General Interest #2
Vehicles and Lightning
What happens when lightning strikes a vehicle? The answer, gleaned from
anecdotal observations, is all the way from "Nothing" to "Wow!
What a mess . . . my car is a disaster."
Electrically speaking, at lightning's higher frequencies, currents are
carried mostly on the outside of conducting objects. A thick copper wire
or a hollow-wall metal pipe will carry most of the lightning on outer
surfaces. This phenomenon is called "skin effect." The same holds true for
lightning when it strikes metal vehicles: the outer surface carries most
of the electricity. The persons inside this steel box can be likened to
protected by a partial Faraday cage.
But, consistent with lightning's capricious nature, situations alter results.
Is the car dry or wet? If the car is made of fiberglass (a poor conductor)
or a convertible, skin effect principles may not work. (Corvette and Saturn
owners, please note this fact.)
Some general recommendations include:
- Personal Safety Issues. Reported incidents and related injuries make
it clear that a person inside a fully enclosed metal vehicle must not
be touching metallic objects referenced to the outside of the car. Door
and window handles, radio dials, CB microphones, gearshifts, steering
wheels, and other inside-to-outside metal objects should be left alone
during close-in lightning events. We suggest pulling off to the side
of the road in a safe manner, turning on the emergency blinkers, turning
off the engine, putting one's hands in one's lap, and waiting out the
- Heavy Equipment. Backhoes, bulldozers, loaders, graders, scrapers,
mowers, and other heavy equipment that employ an enclosed rollover systems canopy (ROPS)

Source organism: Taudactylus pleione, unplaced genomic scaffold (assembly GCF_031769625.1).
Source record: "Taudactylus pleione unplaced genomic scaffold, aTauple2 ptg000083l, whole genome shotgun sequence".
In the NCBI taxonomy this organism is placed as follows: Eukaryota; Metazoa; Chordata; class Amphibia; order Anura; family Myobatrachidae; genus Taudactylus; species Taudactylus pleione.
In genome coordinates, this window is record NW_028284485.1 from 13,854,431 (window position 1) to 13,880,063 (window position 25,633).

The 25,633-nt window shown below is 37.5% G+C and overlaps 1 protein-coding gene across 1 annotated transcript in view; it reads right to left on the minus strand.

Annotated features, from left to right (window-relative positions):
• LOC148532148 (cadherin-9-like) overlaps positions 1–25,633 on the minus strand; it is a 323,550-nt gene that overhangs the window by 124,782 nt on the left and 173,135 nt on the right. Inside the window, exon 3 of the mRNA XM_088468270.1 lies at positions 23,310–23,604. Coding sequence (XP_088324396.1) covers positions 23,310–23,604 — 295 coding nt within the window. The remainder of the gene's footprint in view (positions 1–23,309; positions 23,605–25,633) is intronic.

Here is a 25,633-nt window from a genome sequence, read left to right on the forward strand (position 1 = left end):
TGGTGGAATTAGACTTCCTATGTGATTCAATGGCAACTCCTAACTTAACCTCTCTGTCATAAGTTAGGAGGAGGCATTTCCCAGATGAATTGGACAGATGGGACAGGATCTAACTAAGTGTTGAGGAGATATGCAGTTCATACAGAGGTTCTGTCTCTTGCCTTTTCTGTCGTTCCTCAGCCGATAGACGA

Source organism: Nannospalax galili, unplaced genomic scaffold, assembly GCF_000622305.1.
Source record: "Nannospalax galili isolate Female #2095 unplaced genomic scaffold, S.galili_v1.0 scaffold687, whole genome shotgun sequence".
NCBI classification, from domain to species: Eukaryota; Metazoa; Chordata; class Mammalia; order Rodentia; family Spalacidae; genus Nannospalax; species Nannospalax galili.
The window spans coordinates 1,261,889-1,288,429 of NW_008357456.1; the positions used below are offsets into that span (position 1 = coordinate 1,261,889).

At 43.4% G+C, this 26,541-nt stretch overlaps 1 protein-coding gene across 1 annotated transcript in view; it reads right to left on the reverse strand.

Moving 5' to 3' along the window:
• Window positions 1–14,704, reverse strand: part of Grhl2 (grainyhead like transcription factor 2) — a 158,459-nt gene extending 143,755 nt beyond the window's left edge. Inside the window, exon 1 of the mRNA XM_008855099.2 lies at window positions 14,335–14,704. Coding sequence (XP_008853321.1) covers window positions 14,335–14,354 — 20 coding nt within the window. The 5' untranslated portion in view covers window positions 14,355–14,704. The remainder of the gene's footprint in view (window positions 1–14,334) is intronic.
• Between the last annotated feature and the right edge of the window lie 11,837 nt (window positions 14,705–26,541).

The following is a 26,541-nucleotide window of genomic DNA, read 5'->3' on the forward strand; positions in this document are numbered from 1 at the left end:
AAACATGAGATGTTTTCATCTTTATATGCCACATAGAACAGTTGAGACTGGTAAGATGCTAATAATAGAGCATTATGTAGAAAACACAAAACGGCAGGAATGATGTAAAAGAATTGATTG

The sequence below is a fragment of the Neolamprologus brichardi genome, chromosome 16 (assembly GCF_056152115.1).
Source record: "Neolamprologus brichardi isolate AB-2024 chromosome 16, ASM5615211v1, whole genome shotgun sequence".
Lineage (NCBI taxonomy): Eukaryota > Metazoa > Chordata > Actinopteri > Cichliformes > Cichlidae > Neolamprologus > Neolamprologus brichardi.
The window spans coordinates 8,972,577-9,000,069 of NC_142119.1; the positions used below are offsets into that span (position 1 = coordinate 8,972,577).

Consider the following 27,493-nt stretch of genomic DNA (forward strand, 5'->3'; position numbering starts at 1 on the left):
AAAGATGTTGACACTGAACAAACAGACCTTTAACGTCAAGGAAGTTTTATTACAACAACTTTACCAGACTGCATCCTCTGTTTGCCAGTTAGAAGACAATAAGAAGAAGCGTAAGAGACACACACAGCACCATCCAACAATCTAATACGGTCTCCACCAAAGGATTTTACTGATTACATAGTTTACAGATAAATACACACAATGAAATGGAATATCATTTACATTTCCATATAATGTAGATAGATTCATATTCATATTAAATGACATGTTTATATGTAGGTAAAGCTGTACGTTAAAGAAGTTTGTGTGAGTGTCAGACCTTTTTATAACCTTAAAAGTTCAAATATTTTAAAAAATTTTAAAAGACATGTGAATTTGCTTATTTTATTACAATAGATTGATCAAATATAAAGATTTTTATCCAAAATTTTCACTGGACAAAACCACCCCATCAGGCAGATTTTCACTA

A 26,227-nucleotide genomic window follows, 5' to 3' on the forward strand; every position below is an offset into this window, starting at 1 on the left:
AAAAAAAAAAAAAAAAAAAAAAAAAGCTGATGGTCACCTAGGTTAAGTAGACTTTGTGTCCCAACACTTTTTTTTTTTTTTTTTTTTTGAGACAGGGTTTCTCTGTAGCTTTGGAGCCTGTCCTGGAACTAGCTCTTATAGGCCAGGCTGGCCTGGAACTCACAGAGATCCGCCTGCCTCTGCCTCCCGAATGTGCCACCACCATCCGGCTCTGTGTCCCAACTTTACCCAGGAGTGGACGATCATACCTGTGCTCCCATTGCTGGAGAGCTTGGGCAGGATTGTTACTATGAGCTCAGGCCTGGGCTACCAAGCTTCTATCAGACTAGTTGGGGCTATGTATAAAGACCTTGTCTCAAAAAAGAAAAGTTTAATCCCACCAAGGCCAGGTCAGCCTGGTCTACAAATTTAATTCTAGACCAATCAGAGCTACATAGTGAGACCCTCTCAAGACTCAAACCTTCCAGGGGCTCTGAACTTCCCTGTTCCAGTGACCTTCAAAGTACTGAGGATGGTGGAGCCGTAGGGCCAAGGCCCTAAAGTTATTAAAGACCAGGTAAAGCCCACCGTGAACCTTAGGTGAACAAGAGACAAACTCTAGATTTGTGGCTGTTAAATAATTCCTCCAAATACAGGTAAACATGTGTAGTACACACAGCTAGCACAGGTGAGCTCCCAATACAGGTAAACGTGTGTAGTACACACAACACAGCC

are safe in nearby electrical storms. The operator should shut down
the equipment, close the doors, and sit with hands in lap, waiting out
the storm. In no circumstances during close-in lightning should the
operator attempt to step off the equipment to the ground in an attempt to
find another shelter. Very dangerous step voltage and touch voltage
situations are created when a "dual pathway to ground" is
created. Lightning voltages will attempt to equalize themselves, and
they may go through a person in order to do so.
Smaller equipment without a ROPS is not safe. Small riding mowers, golf
cars, and utility wagons are examples of unsafe vehicles. Rubber tires provide zero safety
from lightning. After all, lightning has traveled for miles through
the sky: four or five inches of rubber is no insulation whatsoever.
People should safely abandon this machinery and get into a safe shelter.
- School Buses. Metal buses are good Faraday cages. Make sure all windows
are closed and the "hands on laps" rule is observed. Pull
over and wait out the storm.
- Damage. Reported damage to vehicles includes pitting, arcing, and burning
on both exterior and interior places. See the photographs below, courtesy
of Mr. Brown, of his Jeep Cherokee that was struck by lightning. Cases
have been reported of total destruction of vehicle wiring, and associated
electrical and electronic systems. Cases from police departments report
bad burns to the hands and mouth where officers were using radio microphones
when their vehicles were struck. Cases describe total blow-out of all
four tires in passenger cars. A video in our NLSI library shows a station
wagon being struck by lightning in a heavy rain storm, with no damage
Insurance adjusters and claims people note: In many cases you will not find physical damage.
Lightning can induce indirect effects to a vehicle's
electrical and electronic systems. These low-voltage
components may be damaged or destroyed. Auto
dealer diagnostics are limited to "it works or it
doesn't work" without the ability to disclose the cause or
source of malfunction. Sometimes a claims
decision may have to be based upon "What else
— other than lightning — could have done the damage?"
|Strike near hatchback
||Close-up of strike
||Strike at roof
|Roof strike closer to front
||Close-up of roof strike
||Close-up of strike near axle
||Strike on wheel